The film spotlights some of the major players who profited from the subprime housing crisis.
They say comedy is tragedy plus time. So who better than writer/director Adam McKay (best known for such comedic gems as Anchorman and The Other Guys) to adapt Michael Lewis’s book about the 2008 collapse of the subprime-mortgage market for the big screen? A current-events hound, McKay read The Big Short: Inside the Doomsday Machine in one day and subsequently convinced Brad Pitt’s Plan B production company (which had optioned the book) that he was the guy to tackle the complicated subject matter and translate the financial-speak into an entertaining script.
The film follows a few shrewd financial outsiders who managed to uncover the convoluted fraud investment banks were perpetuating in the housing market a few years before the crash. Its snappy setup makes viewers root for these men to be proved right—until they realize that by betting against the collateralized debt obligation bubble, they became rich while millions of people lost everything.
Of course, their only real crime was taking advantage of a crooked system that was already imploding. But as the world knows, the real “bad guys” did not pay in the end. To prevent a global economic collapse, the banks were bailed out and most are now more successful than ever.
So, as a comedy with an unhappy ending, The Big Short will likely make audiences laugh and cry; the producers hope it will also make them think and remember.
The film’s December 23 release date comes just in time for Christmas, and some early reviews are already hailing it as one of the best movies of the year. Here’s a look at the real-life men who inspired four of the major players in the non-fiction bestseller and the marquee names who portray them in the movie.
Steve Carell stars as FrontPoint Partners hedge fund manager Mark Baum, a character based on the real-life Steve Eisman. As the main protagonist, he is brash, outspoken, clearly intelligent and very angry—especially as the scope of the bank fraud becomes clear. Before filming, Carell met with Eisman, who also visited the set and offered notes.
Following the notoriety he achieved from betting against subprime mortgages, Eisman ran his own hedge fund. Today, he is working as a managing director at the Eisman Group within Neuberger Berman Group alongside with his parents, who decades ago, helped him get his first financial sector job at Oppenheimer & Company.
Dr. Michael Burry
Christian Bale plays another Wall Street outsider. Dr. Michael Burry, who has a glass eye and Asperger’s syndrome, began taking a serious interest in the market during his medical residency at Stanford Hospital. At the time, the dotcom bubble was reaching its height, and he wanted to understand why the market was acting so irrationally. Leaving medicine, he founded Scion Capital in 2000 and became one of the first fund managers to bet against the subprime housing market.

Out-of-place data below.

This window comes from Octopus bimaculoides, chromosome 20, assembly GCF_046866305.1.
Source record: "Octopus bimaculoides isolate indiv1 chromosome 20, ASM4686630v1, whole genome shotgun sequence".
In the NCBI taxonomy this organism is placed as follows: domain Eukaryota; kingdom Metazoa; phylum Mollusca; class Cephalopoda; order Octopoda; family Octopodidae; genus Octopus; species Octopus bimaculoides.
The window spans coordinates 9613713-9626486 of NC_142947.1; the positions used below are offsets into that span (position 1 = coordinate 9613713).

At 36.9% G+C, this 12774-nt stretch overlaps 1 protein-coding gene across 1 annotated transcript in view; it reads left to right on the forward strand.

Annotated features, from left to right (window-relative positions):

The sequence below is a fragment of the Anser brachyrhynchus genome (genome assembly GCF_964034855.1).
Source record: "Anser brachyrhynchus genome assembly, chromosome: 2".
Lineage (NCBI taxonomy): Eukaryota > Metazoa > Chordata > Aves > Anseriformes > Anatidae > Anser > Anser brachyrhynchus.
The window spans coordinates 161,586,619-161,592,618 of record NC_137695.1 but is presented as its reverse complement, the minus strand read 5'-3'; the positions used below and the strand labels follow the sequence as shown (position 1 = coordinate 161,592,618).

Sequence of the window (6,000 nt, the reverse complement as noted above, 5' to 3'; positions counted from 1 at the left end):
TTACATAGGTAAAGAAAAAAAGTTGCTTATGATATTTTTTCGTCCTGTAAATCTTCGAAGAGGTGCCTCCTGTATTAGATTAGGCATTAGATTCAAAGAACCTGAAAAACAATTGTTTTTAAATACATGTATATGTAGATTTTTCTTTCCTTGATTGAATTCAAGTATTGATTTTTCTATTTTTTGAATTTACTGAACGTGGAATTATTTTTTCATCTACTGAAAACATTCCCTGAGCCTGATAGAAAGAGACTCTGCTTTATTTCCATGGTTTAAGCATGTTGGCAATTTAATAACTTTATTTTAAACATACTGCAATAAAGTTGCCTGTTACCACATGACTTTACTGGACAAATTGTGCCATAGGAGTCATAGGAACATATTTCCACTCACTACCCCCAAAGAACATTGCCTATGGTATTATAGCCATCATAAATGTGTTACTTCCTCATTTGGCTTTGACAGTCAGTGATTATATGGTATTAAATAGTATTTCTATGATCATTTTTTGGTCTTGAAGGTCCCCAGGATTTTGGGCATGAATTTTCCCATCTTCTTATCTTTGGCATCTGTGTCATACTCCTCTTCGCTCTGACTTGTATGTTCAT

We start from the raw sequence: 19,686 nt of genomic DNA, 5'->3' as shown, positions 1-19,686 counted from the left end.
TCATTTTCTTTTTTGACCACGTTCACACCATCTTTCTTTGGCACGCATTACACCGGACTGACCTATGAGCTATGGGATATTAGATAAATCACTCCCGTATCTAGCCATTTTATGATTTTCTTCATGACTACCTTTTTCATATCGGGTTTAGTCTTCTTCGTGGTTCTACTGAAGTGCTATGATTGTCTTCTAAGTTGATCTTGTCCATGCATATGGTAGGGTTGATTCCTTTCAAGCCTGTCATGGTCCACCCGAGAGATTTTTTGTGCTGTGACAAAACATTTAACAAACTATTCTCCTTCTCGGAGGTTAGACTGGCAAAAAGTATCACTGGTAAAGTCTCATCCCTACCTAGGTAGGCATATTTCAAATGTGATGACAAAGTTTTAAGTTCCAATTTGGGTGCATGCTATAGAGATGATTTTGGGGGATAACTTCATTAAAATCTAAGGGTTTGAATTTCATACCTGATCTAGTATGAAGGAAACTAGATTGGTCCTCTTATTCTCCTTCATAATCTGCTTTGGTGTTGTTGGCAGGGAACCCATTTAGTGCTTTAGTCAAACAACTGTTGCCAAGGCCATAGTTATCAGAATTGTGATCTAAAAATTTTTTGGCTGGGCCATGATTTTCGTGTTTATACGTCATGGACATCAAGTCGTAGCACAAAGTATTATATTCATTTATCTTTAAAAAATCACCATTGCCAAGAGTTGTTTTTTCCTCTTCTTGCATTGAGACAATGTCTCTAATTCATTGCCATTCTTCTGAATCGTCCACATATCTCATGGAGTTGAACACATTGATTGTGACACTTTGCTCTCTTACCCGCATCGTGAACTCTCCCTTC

Bale met with the man who was instrumental in creating a market for credit default swaps, which allowed other investors to bet against the subprime mortgage market, and defends him, saying he is one of the most sincere people he has ever met. Indeed, the film makes clear that Burry tried to sound the alarm but nobody would believe him.
After making $700 million in the crash for his skeptical Scion Capital investors, a conflicted Burry closed up shop in 2008 to focus on his own investments and in 2010, he bought his first almond farm. In 2013, he launched Scion Asset Management and currently serves as its CEO.
Brad Pitt stars as Ben Rickert, based on ex-banker Ben Hockett who joins up with Cornwall Capital Management founders Charlie Ledley and Jamie Mai after meeting Mai while walking his dog in Berkeley. The trio approached Wall Street from the outside with a few big ideas that they thought had money-making potential and they discovered mortgages. In the movie, it is Hockett who scolds his colleagues for celebrating their get-rich-quick strategy by reminding them that they are betting against the American economy. Today, Hockett is described as a Doomsday prepper who lives as a bit of recluse.
Most of the chatter about Ryan Gosling’s performance has focused on his wig and toned-down looks, but his character plays a key role in the film. Jared Vennett, loosely based on Deutsche Bank trader Greg Lippmann, serves as the film’s narrator and occasionally breaks the so-called fourth wall to explain the action to the audience. Gosling did meet with Lippman who offered some insight on financial lay of the land at the time. Lippman was a Deustche Bank salesman who sold insurance on mortgagebacked securities to the hedge funds and realized the genius behind the credit-default swaps (CDOs) betting on this system to fail. He remained at Deustche Bank until 2010, when he co-founded LibreMax Capital where he currently serves as the chief investment officer and portfolio manager.